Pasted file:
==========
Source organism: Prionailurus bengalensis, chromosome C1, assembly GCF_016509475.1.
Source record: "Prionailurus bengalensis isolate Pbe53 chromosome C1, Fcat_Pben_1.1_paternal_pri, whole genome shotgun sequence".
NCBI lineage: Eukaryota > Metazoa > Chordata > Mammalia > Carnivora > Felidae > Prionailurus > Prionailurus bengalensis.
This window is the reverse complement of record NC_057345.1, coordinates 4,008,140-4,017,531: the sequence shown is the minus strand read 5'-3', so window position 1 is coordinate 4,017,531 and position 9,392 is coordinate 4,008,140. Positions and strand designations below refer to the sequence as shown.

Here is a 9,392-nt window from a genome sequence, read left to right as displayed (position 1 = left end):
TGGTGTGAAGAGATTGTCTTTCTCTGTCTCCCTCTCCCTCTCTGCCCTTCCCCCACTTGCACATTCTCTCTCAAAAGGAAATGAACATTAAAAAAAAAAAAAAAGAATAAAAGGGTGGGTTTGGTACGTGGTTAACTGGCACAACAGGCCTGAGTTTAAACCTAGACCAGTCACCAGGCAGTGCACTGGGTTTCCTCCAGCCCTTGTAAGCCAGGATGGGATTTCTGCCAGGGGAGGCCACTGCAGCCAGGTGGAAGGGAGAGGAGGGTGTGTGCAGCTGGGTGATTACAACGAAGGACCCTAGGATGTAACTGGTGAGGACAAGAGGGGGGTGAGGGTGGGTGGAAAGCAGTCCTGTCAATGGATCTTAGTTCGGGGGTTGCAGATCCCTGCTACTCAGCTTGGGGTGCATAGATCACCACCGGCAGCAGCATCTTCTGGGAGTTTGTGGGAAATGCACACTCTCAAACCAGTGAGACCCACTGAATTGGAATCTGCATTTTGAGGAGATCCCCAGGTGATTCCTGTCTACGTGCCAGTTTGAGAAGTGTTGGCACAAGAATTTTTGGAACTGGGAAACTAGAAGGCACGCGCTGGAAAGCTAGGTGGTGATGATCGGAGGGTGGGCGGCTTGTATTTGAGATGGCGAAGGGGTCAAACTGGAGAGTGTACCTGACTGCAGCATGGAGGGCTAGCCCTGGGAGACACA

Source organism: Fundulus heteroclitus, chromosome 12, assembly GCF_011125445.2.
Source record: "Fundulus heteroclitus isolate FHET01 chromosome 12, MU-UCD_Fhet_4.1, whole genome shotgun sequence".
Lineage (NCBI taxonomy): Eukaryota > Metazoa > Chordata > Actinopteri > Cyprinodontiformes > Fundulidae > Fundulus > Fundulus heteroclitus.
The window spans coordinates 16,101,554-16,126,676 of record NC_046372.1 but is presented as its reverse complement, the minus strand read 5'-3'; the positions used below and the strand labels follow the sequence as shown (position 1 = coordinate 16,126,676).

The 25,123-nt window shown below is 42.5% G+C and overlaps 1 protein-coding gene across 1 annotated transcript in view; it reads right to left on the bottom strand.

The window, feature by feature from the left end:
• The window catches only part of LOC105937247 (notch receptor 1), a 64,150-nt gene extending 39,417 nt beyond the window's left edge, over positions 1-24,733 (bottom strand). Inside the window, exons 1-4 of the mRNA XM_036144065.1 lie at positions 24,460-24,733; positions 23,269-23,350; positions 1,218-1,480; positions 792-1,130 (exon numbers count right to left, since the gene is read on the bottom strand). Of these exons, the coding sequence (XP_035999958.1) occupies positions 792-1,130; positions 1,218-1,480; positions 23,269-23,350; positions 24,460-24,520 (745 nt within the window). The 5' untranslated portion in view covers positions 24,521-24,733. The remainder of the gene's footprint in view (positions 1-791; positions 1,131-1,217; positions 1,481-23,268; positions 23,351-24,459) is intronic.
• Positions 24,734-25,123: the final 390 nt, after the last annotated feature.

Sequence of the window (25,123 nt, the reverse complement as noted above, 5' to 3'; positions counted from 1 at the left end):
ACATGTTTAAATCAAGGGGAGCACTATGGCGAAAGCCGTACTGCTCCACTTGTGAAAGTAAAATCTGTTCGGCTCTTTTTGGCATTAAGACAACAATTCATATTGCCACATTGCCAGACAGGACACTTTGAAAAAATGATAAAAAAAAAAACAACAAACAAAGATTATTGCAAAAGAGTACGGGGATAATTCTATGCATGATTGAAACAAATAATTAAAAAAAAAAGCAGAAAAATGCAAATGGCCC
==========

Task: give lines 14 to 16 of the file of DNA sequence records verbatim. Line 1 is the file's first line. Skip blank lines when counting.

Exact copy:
• Positions 24,734-25,123: the final 390 nt, after the last annotated feature.

Sequence of the window (25,123 nt, the reverse complement as noted above, 5' to 3'; positions counted from 1 at the left end):
ACATGTTTAAATCAAGGGGAGCACTATGGCGAAAGCCGTACTGCTCCACTTGTGAAAGTAAAATCTGTTCGGCTCTTTTTGGCATTAAGACAACAATTCATATTGCCACATTGCCAGACAGGACACTTTGAAAAAATGATAAAAAAAAAAACAACAAACAAAGATTATTGCAAAAGAGTACGGGGATAATTCTATGCATGATTGAAACAAATAATTAAAAAAAAAAGCAGAAAAATGCAAATGGCCC